15. I first bought a duet concertina in 2010; purchased the recently-introduced Concertina Connection Elise and had it shipped over to me in Afghanistan (here's my old thread that led me to choose it). I played it casually for a few years, finding it satisfactory for my purposes despite its limited scale, since I largely play trad music in the "people's keys" anyway. It wasn't until 2013 when I started playing duets with a guitarist for house-parties that I started to notice the limitations of the Elise. Hayden duets are great for transposing, but on a semi-chromatic instrument I can only transpose to a few select keys. Further, the more I played the more I noted how the limits of the action were slowing me down; it was time to upgrade. I sold a motorcycle and a few extra musical instruments to gather the $3800 sticker price, and placed my order with Buttonbox in late October. I received the 52-key Wicki-Hayden duet on the last day of the year. I've played the box for nearly a week now, and thought I'd share some initial impressions since I haven't seen anyone else on the forum mention having bought one. I was initially apprehensive about the investment, given that it costs nearly ten times what my starter cost, and practically speaking I can't expect it to be ten times better, so there's some expected diminishing returns as price climbs. I fretted I'd feel I overbought, or maybe that I'd feel I'm just not good enough at concertina to justify buying a pricey one. I suppose my current state is "cautiously pleased". The box is largish compared to an Anglo, but no larger than the 34-key Elise, so no problem there. Also as noted by owners of other Morse models, it feels very light in the hands (3.1 pounds); not flimsy, just it is quicker in the hands than the size suggests. I don't feel ready to compare tone yet, since I've only heard it through a "player's ears" so don't know how it sounds compared to an Elise on a recording or to an audience. Further, my Elise has been "played-in" for a few years, which I imagine has helped developed the tone, so hard to get apples-to-apples. I might need to do a double-blind test with friends to ask which they think sounds "better", though some forum members have mentioned their bandmates prefer the sound of their Stagi over their Wheatstone, so subjectivity. The upgrades that led to the purchase, however, are immediately apparent. The action is way crisper on the Beaumont, keys bounce back much faster, and the reed response is much faster and smoother. And it is convenient to be able to be able to play in Bb and A as easily as I played in C before. That said, even an expanded keyboard has its limits, as I found when I tried to work out a tune off a recording (May Blooming Fields, done by Cordelia's Dad), only to find it's in F# and so requires bouncing a finger all the way across the keyboard to get the one note (Bb/A#) I don't have on the far right. But F# is not among my favored keys, so I'll survive. The width of the keyboard does take some adjusting to: with the straps snug I can't reach everything, so I have the straps a little loose and "cup" my hands to take up slack when I'm not reaching for far notes. The straight (rather than canted) keyboard is taking a little getting used to, but it does indeed make it easier to reach the sharp side of the keyboard. The bellows are of course way nicer than the Elise, though mine are going to take some breaking in. My Elise feels loosey-goosey when played back to back with the Beaumont, both in the good and bad way, but presumably the Beaumont will take on more of the good-loose and little of the bad-loose as the bellows break in. I'm finding the air button on the handrail to be a fun change, but the airhole is very small: while holding it down it still takes a few seconds of pressure to fully open or close the bellows, it's not a big gulp of air like on an Anglo. I presume this is deliberate, and it is to some degree helpful since I can take a quick breath to set up my bellows for a long push or pull but use so little air that it's easy to keep it from affecting the notes underway. This is what's popped to my attention over the few days of playing; I'll probably have more realizations as I mess with it. I do feel that this decision is helping me to double-down on learning duet, to the point that I'm selling off some excess gear since I'd rather invest the time in learning concertina than in improving my limited clawhammer banjo skills, etc. I like the sound of concertina, it gives me a lot of the traits I would've bought an organ to get, and I think it's a great instrument for song accompaniment. I'm coming to the conclusion that I want to get better (or if not better, at least more confident) at singing, so I can make good use of the concertina as accompaniment. This was a big step forward in terms of both price and quality, now I just need to make it worthwhile.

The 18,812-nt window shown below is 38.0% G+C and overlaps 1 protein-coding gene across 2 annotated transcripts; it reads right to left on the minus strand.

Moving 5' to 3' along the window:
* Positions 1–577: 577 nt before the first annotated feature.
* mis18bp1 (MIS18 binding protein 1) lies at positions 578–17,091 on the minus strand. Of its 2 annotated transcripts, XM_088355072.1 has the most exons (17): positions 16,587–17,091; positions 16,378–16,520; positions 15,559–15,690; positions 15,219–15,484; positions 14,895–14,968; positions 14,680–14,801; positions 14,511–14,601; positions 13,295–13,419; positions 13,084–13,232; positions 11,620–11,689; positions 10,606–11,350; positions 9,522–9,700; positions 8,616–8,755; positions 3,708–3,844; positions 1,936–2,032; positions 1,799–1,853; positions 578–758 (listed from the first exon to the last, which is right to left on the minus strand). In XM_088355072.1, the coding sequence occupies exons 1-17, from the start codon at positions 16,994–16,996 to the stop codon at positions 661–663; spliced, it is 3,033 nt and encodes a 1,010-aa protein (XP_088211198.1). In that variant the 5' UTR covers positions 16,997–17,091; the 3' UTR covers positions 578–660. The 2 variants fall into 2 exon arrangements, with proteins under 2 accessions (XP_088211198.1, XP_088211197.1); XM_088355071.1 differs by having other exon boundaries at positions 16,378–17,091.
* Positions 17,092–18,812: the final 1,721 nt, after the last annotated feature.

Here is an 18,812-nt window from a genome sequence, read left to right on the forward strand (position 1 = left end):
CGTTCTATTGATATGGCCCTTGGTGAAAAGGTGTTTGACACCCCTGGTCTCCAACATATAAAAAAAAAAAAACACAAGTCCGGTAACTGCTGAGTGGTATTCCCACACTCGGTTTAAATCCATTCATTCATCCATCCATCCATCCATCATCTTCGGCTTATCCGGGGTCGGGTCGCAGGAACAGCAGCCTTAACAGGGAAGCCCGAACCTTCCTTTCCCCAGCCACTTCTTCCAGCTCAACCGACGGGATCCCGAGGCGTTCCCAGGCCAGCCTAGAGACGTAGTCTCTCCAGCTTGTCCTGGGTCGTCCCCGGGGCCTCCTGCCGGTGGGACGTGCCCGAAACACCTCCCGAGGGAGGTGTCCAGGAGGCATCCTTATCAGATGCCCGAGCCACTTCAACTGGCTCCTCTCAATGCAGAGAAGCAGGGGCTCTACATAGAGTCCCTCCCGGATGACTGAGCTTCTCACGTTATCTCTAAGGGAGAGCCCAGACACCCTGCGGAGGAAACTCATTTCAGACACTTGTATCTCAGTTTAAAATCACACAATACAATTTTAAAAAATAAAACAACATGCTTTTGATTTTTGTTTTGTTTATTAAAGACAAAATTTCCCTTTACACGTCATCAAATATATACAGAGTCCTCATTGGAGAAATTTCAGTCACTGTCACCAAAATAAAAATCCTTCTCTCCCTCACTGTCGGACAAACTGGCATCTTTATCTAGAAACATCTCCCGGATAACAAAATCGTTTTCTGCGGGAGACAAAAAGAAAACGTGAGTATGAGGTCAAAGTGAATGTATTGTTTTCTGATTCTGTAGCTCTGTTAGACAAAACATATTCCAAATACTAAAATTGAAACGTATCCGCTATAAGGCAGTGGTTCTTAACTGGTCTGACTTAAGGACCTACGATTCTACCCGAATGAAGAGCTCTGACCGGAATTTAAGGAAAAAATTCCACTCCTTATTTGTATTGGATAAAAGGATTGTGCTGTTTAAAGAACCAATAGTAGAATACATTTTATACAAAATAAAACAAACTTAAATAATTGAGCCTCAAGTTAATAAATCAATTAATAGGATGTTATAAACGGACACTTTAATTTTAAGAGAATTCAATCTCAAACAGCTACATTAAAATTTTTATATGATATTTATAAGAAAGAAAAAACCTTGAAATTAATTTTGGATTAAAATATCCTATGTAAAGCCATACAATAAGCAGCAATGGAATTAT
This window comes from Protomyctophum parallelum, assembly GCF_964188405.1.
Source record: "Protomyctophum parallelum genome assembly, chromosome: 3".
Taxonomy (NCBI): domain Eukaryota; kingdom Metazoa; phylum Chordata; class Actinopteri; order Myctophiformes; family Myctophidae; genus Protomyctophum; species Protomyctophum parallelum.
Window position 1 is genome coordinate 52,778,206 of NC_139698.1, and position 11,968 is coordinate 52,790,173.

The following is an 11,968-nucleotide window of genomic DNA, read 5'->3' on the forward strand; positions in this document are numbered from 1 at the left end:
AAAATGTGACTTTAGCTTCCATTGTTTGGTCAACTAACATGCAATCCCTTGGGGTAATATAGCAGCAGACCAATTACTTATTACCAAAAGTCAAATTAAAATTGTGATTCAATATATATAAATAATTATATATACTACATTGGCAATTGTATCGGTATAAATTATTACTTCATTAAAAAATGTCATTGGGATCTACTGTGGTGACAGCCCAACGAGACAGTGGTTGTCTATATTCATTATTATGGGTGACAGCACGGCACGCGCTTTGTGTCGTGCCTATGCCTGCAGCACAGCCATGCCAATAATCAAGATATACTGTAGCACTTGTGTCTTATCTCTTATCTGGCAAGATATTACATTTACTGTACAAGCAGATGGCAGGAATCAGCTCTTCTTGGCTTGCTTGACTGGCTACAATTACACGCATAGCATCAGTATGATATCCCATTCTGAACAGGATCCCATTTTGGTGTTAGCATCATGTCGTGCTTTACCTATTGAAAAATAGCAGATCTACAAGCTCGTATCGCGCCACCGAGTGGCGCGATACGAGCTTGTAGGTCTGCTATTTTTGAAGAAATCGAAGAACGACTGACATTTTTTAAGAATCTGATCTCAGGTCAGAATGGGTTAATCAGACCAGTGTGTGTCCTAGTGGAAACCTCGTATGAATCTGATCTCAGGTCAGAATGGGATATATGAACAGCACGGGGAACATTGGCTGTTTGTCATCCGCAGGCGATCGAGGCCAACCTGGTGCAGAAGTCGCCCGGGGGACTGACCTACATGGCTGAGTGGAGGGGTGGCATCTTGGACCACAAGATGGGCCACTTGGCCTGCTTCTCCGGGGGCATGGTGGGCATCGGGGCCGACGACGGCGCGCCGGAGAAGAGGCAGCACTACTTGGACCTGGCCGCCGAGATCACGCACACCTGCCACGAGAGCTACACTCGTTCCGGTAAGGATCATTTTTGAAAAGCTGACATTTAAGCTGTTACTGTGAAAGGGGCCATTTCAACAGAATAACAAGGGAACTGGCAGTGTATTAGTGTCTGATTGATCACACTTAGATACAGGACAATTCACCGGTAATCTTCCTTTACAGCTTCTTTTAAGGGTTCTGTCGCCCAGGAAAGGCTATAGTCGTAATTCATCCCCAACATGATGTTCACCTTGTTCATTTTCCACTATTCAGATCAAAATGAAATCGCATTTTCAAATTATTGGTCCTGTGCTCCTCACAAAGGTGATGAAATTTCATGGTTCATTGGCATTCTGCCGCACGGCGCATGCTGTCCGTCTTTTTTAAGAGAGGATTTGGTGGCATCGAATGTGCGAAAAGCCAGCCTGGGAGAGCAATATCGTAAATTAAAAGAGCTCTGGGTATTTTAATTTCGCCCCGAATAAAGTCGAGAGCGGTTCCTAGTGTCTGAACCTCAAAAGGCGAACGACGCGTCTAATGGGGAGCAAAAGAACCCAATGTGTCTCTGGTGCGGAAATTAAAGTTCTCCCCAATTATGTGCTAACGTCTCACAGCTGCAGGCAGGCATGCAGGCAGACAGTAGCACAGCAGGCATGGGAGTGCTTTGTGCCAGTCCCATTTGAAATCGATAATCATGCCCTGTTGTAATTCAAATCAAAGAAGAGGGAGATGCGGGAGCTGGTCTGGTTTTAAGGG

16. I'm advertising this concertina on behalf of an acquaintance in Belgium who liked the Morse Geordie Tenor concertina so much that he owned two of them. I recently bought the older model, which I'm delighted with, and he has now asked me to advertise the remaining new, unplayed model as he has moved on to other interests. Here's a link to the Belgian website on which it is advertised: http://www.2ememain.be/marche/?qq=concertina&afd=&pc_id Some bigger photos can be sent, if necessary and feel free to contact me by PM through this site if you have any questions and I'll pass them on. The asking price is €1,800 which includes insured postage within Europe and PayPal fees. This is a fair price given the current cost of a new model (see www.buttonbox.com) and then shipping and import duties into Europe. I'd like to stress that I'm doing this as a favour and have no financial interest in the sale. The owner will be handling the transaction and posting the concertina but I can vouch for his integrity. Thanks for looking. Dean